Share this post


Link to post
Share on other sites
Posted (edited)

By way of summary of what has gone before, let's anwer the key questions plainly and simply.

6 hours ago, Jail4CEOs2 said:

will it still sound pretty good after what the group would recognise as a good service?

Yes it will. It may not sound as "good" as a current LP12, and it will probably have characteristics of its own, but some people actually prefer those. The big question is whether the service will throw up issues that will add to the cost. We've listed those, so I needn't go over the ground again.

6 hours ago, Jail4CEOs2 said:

One, is any old plinth in need of replacement too?

Almost certainly not. Plinths, being made of wood, can be fettled and strengthened by a dealer who knows what he is doing; mine was. Issues with the dimensions can also be fixed, but they only tend to arise when titting more modern components.

6 hours ago, Jail4CEOs2 said:

is there any way to ship one of these safely across the world?

It has to be partially dismantled, and secured in the proper packaging; Linn can supply a set. It is worth emailing the Linn helpline to ask for fuller advice. On arrival in the new location, the ideal course is to get a dealer to set it up and test it. If the proper precautions are taken and the box is reasonably securely stowed in the shipping container or wherever, the LP12 is,  @ThomasOK assures us, pretty robust.

6 hours ago, Jail4CEOs2 said:

Third, a naysayer came .... Does the LP12 sound great, but "destroy" records?

Think about it. The LP12, using the same basic engineering design, has been in production for very nearly half a century. If that design had a tendency to damage records, would we all not have known about it long ago, and would the LP12 still be in production? The naysayer has already been given the correct factual/technical response. To summarise that response, the nay saying took particular facts out of context and blew them up out of all proportion. So whatever part of his anatomy said gentleman was talking through,  I doubt that his brain got much of a look in.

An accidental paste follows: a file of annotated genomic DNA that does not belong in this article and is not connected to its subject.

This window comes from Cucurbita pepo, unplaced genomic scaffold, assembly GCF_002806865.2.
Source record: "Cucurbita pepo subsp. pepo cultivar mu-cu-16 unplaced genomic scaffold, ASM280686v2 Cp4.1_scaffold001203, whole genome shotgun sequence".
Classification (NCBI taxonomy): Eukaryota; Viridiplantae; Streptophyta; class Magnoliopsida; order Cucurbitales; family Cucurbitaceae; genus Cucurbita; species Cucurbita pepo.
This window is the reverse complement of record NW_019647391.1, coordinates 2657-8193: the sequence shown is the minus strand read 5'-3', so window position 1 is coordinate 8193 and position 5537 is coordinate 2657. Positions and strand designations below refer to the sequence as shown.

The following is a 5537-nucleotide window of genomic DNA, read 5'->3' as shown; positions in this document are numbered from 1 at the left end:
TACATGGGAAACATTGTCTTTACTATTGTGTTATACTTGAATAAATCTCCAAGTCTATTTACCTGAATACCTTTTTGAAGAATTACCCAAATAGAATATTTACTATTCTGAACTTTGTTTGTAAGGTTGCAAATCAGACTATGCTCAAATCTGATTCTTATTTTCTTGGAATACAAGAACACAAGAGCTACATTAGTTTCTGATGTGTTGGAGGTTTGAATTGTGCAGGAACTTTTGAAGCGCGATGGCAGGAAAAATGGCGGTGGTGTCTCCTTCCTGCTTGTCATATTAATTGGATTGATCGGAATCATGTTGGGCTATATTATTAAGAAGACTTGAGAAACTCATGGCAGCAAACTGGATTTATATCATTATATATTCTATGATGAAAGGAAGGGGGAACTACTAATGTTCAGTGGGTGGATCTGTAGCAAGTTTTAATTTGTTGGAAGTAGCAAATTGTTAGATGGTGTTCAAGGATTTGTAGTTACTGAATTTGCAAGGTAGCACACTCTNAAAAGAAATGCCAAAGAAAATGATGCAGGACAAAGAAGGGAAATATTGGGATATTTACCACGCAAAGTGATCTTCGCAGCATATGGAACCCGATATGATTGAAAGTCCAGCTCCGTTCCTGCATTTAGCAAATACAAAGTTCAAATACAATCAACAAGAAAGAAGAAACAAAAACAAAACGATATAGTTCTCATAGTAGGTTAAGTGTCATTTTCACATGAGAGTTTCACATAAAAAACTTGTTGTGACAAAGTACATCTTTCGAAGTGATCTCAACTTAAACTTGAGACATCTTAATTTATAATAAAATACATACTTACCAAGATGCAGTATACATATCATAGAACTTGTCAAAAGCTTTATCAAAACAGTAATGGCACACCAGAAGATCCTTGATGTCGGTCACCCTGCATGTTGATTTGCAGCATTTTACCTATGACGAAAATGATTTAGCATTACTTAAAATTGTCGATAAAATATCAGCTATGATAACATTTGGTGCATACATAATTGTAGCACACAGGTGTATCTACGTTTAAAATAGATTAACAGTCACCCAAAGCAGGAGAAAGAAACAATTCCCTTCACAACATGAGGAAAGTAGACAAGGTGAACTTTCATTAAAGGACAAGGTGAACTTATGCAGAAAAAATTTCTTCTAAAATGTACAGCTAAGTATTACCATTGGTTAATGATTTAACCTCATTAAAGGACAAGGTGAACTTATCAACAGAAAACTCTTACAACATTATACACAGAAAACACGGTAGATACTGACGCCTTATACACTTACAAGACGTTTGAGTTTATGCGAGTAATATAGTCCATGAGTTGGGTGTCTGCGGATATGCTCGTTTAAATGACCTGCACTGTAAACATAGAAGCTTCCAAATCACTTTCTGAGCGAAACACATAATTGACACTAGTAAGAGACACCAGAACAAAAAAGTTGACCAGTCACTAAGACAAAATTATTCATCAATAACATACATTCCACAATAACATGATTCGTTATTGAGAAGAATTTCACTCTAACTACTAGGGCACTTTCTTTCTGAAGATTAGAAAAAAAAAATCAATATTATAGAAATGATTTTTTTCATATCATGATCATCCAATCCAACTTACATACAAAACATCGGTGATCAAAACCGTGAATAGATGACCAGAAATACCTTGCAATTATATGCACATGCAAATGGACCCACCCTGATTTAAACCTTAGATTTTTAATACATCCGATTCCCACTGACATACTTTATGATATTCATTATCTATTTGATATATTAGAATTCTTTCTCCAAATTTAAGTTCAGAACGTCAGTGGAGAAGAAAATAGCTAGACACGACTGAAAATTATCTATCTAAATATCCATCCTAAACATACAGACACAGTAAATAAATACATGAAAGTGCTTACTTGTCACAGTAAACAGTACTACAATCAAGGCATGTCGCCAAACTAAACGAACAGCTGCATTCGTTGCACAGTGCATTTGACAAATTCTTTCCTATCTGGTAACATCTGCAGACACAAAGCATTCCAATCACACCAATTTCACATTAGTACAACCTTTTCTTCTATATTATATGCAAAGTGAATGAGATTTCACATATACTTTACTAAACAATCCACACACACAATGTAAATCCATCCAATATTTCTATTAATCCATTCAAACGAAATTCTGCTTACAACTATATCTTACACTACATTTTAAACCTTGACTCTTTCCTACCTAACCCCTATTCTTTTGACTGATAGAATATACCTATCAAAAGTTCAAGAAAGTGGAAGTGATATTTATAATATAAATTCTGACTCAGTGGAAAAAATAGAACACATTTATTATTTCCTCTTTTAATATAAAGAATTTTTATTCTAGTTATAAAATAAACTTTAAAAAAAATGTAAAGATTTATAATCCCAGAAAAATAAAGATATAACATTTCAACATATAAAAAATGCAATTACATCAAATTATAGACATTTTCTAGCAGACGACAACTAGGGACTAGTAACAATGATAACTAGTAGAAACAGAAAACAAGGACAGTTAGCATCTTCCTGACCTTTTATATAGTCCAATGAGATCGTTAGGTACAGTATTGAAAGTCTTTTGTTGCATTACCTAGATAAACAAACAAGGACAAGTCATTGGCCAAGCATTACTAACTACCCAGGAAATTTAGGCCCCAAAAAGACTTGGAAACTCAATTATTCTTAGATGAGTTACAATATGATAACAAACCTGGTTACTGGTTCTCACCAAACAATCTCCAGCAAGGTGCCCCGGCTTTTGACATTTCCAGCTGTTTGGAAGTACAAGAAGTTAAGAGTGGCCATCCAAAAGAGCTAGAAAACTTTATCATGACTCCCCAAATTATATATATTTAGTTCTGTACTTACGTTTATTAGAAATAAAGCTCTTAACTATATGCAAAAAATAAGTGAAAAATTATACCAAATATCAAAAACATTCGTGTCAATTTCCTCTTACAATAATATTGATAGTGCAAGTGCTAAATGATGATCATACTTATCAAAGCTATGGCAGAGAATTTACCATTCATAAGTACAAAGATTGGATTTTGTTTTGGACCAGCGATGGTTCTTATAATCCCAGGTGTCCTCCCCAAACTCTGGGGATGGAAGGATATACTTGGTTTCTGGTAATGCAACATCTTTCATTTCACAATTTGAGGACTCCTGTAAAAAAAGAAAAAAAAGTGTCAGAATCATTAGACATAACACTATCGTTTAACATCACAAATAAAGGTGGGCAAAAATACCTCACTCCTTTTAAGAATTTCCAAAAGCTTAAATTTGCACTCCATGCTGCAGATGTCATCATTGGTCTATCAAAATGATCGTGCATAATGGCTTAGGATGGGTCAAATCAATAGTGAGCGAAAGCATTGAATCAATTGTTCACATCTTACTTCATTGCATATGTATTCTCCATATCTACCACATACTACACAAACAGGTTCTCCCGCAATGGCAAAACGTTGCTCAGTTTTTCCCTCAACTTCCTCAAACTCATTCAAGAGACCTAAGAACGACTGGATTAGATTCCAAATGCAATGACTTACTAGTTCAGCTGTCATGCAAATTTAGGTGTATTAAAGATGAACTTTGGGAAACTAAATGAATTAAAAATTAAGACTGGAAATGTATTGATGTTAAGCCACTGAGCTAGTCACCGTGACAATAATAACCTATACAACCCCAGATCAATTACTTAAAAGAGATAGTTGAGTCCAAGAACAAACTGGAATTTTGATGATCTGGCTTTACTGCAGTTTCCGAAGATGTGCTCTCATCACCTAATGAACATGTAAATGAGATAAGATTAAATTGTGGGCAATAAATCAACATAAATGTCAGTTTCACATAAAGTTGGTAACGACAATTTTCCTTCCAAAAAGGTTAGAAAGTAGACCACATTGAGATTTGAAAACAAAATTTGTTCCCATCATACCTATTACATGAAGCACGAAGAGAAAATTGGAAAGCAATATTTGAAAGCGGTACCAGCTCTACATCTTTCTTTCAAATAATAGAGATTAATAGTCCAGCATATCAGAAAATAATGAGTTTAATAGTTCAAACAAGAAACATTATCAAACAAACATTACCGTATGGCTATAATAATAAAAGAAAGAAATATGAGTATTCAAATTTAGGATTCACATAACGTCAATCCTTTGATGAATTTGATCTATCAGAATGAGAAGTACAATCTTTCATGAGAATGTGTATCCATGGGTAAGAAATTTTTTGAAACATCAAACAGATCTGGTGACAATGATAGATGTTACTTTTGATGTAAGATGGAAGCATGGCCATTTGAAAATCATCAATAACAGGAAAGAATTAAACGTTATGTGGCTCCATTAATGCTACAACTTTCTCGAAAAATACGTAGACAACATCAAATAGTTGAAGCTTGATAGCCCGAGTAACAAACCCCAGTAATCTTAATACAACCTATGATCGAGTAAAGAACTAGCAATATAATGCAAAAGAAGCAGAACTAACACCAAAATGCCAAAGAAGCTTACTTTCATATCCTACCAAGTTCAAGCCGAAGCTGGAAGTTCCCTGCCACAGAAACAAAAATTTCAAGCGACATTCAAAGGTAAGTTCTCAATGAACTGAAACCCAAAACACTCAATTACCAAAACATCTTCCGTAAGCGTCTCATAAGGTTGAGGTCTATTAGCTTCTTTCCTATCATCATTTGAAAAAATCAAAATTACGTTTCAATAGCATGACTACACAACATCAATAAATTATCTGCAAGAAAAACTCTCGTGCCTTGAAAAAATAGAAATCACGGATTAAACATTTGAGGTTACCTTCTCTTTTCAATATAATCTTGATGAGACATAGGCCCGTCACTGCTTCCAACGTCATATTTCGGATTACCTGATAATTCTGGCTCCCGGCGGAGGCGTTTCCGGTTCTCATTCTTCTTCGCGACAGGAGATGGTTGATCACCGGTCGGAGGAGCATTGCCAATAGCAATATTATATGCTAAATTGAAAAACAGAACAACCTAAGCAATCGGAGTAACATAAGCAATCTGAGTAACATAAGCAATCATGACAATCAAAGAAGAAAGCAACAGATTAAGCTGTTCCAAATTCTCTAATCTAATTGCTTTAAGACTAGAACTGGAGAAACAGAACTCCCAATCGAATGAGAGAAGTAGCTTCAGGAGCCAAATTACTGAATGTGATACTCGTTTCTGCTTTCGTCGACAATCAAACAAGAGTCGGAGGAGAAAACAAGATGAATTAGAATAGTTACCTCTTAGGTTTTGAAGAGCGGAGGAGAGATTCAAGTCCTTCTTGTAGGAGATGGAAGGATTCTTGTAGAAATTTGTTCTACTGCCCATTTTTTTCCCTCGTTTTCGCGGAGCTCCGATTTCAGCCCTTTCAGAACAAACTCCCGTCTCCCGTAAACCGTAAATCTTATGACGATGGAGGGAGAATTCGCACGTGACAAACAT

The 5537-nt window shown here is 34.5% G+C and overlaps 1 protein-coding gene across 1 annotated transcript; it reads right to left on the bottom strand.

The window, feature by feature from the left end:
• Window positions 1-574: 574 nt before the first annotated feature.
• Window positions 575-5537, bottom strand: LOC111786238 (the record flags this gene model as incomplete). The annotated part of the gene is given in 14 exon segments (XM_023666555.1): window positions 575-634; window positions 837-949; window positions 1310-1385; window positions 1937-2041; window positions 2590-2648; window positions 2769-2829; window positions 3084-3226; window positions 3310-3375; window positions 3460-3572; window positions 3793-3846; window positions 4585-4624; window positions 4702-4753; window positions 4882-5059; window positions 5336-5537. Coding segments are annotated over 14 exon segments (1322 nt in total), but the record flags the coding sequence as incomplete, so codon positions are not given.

David

Edited by DavidHB
  • Upvote 1

Share this post


Link to post
Share on other sites
Posted (edited)
4 hours ago, Jail4CEOs2 said:

As below...

“I wonder is will it still sound pretty good after...a good service”

Assume everything on the deck is in working order then a basic service to include new springs, new grommets, new drive belt, new feet, new lid, new P clip, new locknuts, speed reset, suspension aligned, bearing oil, everything tightened, stylus cleaned, belt’s drive surfaces cleaned would return the deck to its original, or slightly better than, performance level.

Assume everything on the deck is not in working order then on top of above you need to factor in cartridge/stylus replacement, arm board replacement, Valhalla substitution, motor replacement.

“...maybe bearings on the arm...”

...are non-serviceable. Ittoks were very well made and tough, resilient arms but I have serviced a very small number with sticky bearings and/or defective tracking force dials. This arm could be fine. Or not.

The arm in your photos is obviously well-used. The absence of black paint on the slots where the cartridge bolts fit is evidence of repeated change of cartridge or change of position of cartridge. In an ideal world each change would require the arm to be taken off the deck. Maybe it was. Maybe it wasn’t.

You can also see a third screw/bolt has been added to the head shell. This and the fact the counterweight is pushed hard up to the bearing means the cartridge is light in weight, the arm won’t balance, and the owner has bodged a solution to provide more weight. In itself it is not the end of civilisation but hints at the deck’s historical usage.

“...is any old plinth in need of replacement too?”

Yes and no. It depends what you want. If you want originality or a retro vibe then stay with the same plinth. If not then a new plinth is demonstrably better. Corner bracing adds stability whereas non-braced plinths twist. Corner bracing with a new top plate gives you a hidden bolt in the motor corner which passes through the corner brace for a more secure fastening point.